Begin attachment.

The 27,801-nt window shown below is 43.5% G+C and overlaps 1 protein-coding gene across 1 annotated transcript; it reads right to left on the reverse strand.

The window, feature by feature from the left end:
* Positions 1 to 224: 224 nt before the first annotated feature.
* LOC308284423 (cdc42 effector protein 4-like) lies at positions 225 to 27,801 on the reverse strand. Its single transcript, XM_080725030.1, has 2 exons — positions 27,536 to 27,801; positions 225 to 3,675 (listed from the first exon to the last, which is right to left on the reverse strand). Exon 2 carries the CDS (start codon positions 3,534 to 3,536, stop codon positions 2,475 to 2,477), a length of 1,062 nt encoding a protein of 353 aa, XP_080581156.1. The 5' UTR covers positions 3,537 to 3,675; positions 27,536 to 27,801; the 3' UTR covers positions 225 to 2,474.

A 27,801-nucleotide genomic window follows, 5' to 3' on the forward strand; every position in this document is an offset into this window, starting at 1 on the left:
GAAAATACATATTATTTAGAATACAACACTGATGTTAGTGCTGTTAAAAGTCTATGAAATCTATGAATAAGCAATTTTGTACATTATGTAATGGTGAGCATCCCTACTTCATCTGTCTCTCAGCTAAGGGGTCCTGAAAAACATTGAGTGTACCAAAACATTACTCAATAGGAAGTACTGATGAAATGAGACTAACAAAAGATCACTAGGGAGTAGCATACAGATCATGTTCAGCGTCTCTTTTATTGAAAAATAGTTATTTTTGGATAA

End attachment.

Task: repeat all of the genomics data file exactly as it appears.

The 27,801-nt window shown below is 43.5% G+C and overlaps 1 protein-coding gene across 1 annotated transcript; it reads right to left on the reverse strand.

The window, feature by feature from the left end:
* Positions 1 to 224: 224 nt before the first annotated feature.
* LOC308284423 (cdc42 effector protein 4-like) lies at positions 225 to 27,801 on the reverse strand. Its single transcript, XM_080725030.1, has 2 exons — positions 27,536 to 27,801; positions 225 to 3,675 (listed from the first exon to the last, which is right to left on the reverse strand). Exon 2 carries the CDS (start codon positions 3,534 to 3,536, stop codon positions 2,475 to 2,477), a length of 1,062 nt encoding a protein of 353 aa, XP_080581156.1. The 5' UTR covers positions 3,537 to 3,675; positions 27,536 to 27,801; the 3' UTR covers positions 225 to 2,474.

A 27,801-nucleotide genomic window follows, 5' to 3' on the forward strand; every position in this document is an offset into this window, starting at 1 on the left:
GAAAATACATATTATTTAGAATACAACACTGATGTTAGTGCTGTTAAAAGTCTATGAAATCTATGAATAAGCAATTTTGTACATTATGTAATGGTGAGCATCCCTACTTCATCTGTCTCTCAGCTAAGGGGTCCTGAAAAACATTGAGTGTACCAAAACATTACTCAATAGGAAGTACTGATGAAATGAGACTAACAAAAGATCACTAGGGAGTAGCATACAGATCATGTTCAGCGTCTCTTTTATTGAAAAATAGTTATTTTTGGATAA